A prayer for cy-près

8 mars 2021 | Lyndsay Hone

( Disponible en anglais seulement )

What happens when a well-intentioned philanthropist has outlived or misnamed the charity they intended to benefit on their death? Funds a testator has earmarked for a particular philanthropic purpose or organization cannot always be used as they were intended. When this happens, the trustee can apply to the court for relief under the cy-près doctrine to modify the terms of the relevant trust and preserve the testator’s intentions to the greatest extent possible.

Cy-près is an equitable remedy which falls under the court’s inherent jurisdiction to supervise charities and trusts. The purpose of the doctrine is to ensure that charitable objects are not frustrated by a trust’s administrative provisions.[1] Before it may apply a cy-près scheme the court must find both:

1) the existence of a general charitable intent; and

2) that the purposes of the trust is impossible or impractical to fulfil.[2]

1) General Charitable Intent

Establishing general charitable intent is fact specific. The donor must have had a paramount or overriding desire to dedicate the trust property to a general charitable purpose; where a specific gift was intended, it cannot be saved by the cy-près doctrine. The gift will fail and devolve into the residue of the estate.

The court differentiates between impossibilities or impracticalities that are initial and those that are supervening. The latter does not require the applicant to lead evidence of exclusive dedication of the trust property to charity.[3] Where there is a supervening impossibility or impracticability, the first branch of the test can be dispensed with and the court can turn directly to the second branch.

2) Impossibility or Impracticability

The second branch of the test requires a finding that the performance of the trust as originally contemplated is no longer practicable. “Absolute impracticability” is not required to establish the second branch of the test.[4] The applicant must show that the purposes of the trust are impractical to achieve, which is a fact-driven analysis.

The doctrine of cy-près can be used to correct impossible/impractical situations such as:

  • a misnomer of the charitable entity in a Last Will and Testament or trust deed;
  • a charity named in the Last Will and Testament or trust deed has dissolved into another (a mere name change may be resolved by finding that the current entity is a successor to that named in the document);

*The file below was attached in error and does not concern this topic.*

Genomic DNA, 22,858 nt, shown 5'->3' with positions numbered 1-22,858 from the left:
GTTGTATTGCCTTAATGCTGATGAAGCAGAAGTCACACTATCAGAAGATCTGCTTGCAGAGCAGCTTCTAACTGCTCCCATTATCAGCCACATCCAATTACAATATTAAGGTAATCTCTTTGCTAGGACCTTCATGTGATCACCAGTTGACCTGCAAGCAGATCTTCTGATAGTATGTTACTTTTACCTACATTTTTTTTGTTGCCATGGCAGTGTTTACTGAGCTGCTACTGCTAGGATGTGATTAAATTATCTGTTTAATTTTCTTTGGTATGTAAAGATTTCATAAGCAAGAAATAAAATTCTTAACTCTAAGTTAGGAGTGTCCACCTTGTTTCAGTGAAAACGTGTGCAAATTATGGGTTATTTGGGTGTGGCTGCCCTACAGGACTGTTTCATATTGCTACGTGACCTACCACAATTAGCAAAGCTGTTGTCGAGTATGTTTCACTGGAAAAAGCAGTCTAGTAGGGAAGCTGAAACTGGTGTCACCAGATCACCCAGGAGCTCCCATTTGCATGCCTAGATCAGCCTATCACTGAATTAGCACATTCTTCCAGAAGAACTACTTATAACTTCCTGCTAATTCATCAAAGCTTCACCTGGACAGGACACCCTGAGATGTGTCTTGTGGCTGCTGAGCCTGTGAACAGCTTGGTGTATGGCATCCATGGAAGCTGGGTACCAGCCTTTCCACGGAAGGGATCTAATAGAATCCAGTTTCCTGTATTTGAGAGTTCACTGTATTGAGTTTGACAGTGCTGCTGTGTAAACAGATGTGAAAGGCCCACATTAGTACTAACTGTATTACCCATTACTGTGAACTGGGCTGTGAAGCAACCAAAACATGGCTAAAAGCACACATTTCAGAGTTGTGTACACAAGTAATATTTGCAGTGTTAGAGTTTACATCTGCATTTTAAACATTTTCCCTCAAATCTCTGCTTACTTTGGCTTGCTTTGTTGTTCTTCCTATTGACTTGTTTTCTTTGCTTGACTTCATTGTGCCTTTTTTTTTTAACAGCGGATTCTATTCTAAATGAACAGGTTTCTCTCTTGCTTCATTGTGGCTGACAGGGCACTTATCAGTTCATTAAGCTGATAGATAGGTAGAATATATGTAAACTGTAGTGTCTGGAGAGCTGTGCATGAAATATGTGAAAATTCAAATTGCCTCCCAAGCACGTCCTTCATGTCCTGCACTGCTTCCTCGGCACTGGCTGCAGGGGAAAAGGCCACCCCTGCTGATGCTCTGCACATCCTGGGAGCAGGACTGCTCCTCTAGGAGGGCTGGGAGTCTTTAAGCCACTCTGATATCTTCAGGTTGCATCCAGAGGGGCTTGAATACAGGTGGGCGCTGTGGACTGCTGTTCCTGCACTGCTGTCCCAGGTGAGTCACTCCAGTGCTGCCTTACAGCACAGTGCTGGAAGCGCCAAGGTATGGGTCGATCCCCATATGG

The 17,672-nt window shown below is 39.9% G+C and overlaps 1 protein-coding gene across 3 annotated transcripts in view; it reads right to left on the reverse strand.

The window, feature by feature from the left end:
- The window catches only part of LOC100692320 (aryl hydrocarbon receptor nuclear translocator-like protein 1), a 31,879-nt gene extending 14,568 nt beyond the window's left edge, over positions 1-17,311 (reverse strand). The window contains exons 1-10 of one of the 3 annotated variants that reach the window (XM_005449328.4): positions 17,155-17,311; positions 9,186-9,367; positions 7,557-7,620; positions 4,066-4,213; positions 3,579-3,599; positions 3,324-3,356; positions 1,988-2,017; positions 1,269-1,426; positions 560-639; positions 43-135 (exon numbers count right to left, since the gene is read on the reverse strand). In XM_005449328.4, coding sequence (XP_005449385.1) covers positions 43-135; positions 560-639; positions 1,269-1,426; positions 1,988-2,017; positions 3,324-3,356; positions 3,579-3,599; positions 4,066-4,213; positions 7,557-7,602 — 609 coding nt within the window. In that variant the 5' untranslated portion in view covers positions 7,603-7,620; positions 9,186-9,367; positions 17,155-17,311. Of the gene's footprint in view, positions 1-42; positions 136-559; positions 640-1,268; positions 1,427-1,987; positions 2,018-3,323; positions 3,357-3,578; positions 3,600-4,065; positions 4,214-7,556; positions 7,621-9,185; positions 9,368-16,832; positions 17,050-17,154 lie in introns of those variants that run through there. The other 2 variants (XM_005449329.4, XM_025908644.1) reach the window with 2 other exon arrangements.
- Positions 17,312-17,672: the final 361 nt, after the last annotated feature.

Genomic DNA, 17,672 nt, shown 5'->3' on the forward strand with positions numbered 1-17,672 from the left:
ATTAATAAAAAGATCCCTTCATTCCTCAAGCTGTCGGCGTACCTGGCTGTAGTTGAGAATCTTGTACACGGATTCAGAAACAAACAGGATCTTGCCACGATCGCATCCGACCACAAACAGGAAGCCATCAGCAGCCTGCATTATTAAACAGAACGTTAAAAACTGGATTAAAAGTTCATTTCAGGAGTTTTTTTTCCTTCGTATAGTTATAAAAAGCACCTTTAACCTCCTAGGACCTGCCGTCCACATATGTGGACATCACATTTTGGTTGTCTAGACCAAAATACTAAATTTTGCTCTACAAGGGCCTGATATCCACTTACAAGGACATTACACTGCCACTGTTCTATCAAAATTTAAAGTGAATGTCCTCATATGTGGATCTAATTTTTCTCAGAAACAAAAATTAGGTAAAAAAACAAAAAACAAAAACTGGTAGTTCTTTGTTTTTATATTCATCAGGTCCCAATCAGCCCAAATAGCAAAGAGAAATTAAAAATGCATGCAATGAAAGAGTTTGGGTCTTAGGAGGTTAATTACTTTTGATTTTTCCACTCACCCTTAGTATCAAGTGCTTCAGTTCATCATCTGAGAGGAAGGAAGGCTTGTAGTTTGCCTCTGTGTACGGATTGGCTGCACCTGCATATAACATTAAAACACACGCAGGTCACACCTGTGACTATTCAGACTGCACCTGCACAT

• the funds dedicated toward the intended purpose of the trust far outweigh the amount actually needed to achieve the purpose (see, for example, Roman Catholic Bishop of Bathurst v. New Brunswick where the court applied a cy-près scheme to make alternate use of funds intended to train candidates for the priesthood[5]); and
  • the specific purpose for the funds has already been achieved (i.e. where the deceased bequeathed funds to build a new community centre in their hometown, but one was funded and built shortly before their death).

Conclusion

Where the test has been met, the court can flex its inherent jurisdiction to supervise the administration of trusts and devise a scheme to give effect to the testator’s intentions.[6] Where there was a misnomer in the trust or testamentary documents, the court can direct the funds to the appropriate charity. If the charity named in the testamentary documents never existed or has ceased to exist, the court may apply the trust funds to an alternative charity whose objects are as near as possible to the original intended recipient.

Courts are loath to allow charitable gifts to lapse. The use of the powerful cy-près doctrine allows the court to save gifts that would otherwise fail for lack of certainty.


[1] The Sidney and North Saanich Memorial Park Society v British Columbia (Attorney General, 2016 BCSC 589 at para 51.

[2] Christ Church v Canada Permanent Trust Co, [1984] 18 ETR 150 at paras 11, 12 and 14.

[3] Lapointe v Ontario (Public Trustee) (1993), 1 ETR (2d) 203 (Ont Gen Div) at para 17; Fidelity Trust Co v St Joseph’s Vocational School of Winnipeg, 1984 CarswellMan 113 (QB) at paras 19, 30 and 34.

[4] Re: Stillman Estate, [2003] OJ No 5381 (SCJ) at para 15.

[5] 2010 NBBR 400 (NB QB).

[6] Re: Stillman Estate, [2003] OJ No 5381 (SCJ) at paras 3 and 15.

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